Basically I would never recommend this movie. It leaves you feeling depressed over the way these people run their lives, yet you lack the connection to support or feel sympathetic to their problems. It's just a big loud mess of nonsense. The 2 stars I give is for Mya Taylor who seems to be the only competent actor in the whole film.
My friend put me on to this, with no mention at all of what it was
about... so totally unexpected. What I really liked about Tangerine is
that it didn't pull its punches. None of the main characters are 100%
hero or villain... everyone is sad/funny/cruel/kind at some point. I
can't say I'd want to hang out with ANYONE in this movie... but they're
all presented as complex characters, people, which is great.
I can see why John Waters liked it, it does remind me a bit of his earlier films with their various crazed characters in crazed worlds... though Tangerine feels much more real and gritty than any of those Waters films, which were heavy with fantasy.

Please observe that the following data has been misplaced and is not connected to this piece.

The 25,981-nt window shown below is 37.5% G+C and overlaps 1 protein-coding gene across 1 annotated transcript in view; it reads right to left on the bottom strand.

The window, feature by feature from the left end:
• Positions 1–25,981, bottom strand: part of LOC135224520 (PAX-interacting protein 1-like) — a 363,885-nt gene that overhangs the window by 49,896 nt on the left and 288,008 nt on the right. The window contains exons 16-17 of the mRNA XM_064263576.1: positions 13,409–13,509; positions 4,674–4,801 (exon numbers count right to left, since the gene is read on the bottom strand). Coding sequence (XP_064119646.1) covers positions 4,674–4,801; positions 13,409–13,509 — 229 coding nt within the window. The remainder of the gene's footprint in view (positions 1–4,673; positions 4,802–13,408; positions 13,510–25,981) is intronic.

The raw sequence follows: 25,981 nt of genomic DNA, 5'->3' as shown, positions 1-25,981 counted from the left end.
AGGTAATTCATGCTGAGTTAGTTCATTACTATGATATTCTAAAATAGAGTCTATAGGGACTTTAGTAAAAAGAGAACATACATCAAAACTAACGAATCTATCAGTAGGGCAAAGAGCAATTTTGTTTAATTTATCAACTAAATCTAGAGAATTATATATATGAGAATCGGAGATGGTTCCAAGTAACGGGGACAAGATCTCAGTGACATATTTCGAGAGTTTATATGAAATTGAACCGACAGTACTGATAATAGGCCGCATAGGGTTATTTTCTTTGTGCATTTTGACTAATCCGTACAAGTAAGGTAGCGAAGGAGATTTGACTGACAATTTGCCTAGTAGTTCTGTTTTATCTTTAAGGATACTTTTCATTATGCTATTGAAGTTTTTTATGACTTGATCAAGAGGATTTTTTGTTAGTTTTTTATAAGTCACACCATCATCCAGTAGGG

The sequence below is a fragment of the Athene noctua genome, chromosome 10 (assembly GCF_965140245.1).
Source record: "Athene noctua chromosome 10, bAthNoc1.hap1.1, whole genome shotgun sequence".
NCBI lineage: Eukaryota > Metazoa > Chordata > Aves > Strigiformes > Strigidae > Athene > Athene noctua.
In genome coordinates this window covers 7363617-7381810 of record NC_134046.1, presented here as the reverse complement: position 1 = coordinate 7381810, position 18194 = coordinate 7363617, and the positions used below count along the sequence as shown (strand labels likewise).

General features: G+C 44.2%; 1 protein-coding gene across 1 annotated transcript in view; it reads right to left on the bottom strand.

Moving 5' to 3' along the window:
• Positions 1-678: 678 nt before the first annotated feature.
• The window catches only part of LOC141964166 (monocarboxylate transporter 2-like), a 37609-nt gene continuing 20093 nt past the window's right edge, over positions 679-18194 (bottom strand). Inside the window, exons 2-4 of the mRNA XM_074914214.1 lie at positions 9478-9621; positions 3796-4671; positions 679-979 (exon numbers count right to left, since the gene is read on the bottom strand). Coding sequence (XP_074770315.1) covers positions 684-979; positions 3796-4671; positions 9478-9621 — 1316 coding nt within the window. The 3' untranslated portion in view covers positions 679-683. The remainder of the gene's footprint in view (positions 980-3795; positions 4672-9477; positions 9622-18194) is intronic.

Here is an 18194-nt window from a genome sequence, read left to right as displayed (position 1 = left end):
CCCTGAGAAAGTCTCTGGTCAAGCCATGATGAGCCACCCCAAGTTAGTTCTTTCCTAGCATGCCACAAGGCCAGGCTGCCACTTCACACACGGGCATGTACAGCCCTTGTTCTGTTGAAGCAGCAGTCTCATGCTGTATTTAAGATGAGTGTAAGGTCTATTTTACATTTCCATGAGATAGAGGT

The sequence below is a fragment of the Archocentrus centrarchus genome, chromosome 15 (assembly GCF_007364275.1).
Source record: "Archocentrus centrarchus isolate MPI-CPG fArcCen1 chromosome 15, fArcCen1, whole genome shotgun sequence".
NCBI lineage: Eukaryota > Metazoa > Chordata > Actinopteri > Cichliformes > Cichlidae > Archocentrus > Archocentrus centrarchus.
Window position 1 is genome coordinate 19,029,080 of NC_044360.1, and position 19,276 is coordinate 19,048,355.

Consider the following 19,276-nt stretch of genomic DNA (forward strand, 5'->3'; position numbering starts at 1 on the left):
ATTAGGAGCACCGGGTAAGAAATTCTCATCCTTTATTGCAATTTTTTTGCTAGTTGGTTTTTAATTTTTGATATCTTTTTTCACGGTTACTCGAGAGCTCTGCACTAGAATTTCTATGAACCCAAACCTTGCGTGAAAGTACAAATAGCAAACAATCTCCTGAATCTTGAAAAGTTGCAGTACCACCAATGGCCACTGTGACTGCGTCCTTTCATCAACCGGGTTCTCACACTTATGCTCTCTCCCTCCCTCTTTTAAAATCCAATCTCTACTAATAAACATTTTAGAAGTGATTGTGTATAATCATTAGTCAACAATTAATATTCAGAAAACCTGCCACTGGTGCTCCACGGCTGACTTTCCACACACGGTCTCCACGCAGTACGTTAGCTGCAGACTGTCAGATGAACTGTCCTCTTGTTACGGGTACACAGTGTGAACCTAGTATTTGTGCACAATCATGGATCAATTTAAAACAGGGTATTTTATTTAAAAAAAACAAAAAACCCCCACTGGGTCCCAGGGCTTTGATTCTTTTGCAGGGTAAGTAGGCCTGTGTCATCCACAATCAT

Anyway, it's excellent... I hope it garners a huge following and we start getting more films like this and less superhero trash.
'TANGERINE': Four Stars (Out of Five)
Critically acclaimed indie flick; about a transgender prostitute, searching for her boyfriend (a pimp who cheated on her), in Hollywood, on Christmas Eve. The movie was directed by Sean S. Baker, and written by Baker and Chris Bergoch. It stars Kitana Kiki Rodriguez, Mya Taylor, Karren Karagulian, Mickey O'Hagan and James Ransone. The film was made on a budget of just $100,000; and it was shot (entirely) on three iPhone 5s smartphones! It's definitely a well made, and very memorable, movie.
The story takes place on Christmas Eve, 2014; in Hollywood. Sin-Dee Rella (Rodriguez), a transgender sex worker, just got out of prison; after serving a 28-day sentence. She meets another transgender prostitute, her friend Alexandra (Taylor), at a donut shop. Alexandra (accidentally) informs Sin-Dee, that her boyfriend, a pimp named Chester (Ransone), cheated on her; while she was in prison. Sin-Dee goes ballistic, and spends the rest of the day, looking for him; and his new mistress (O'Hagan).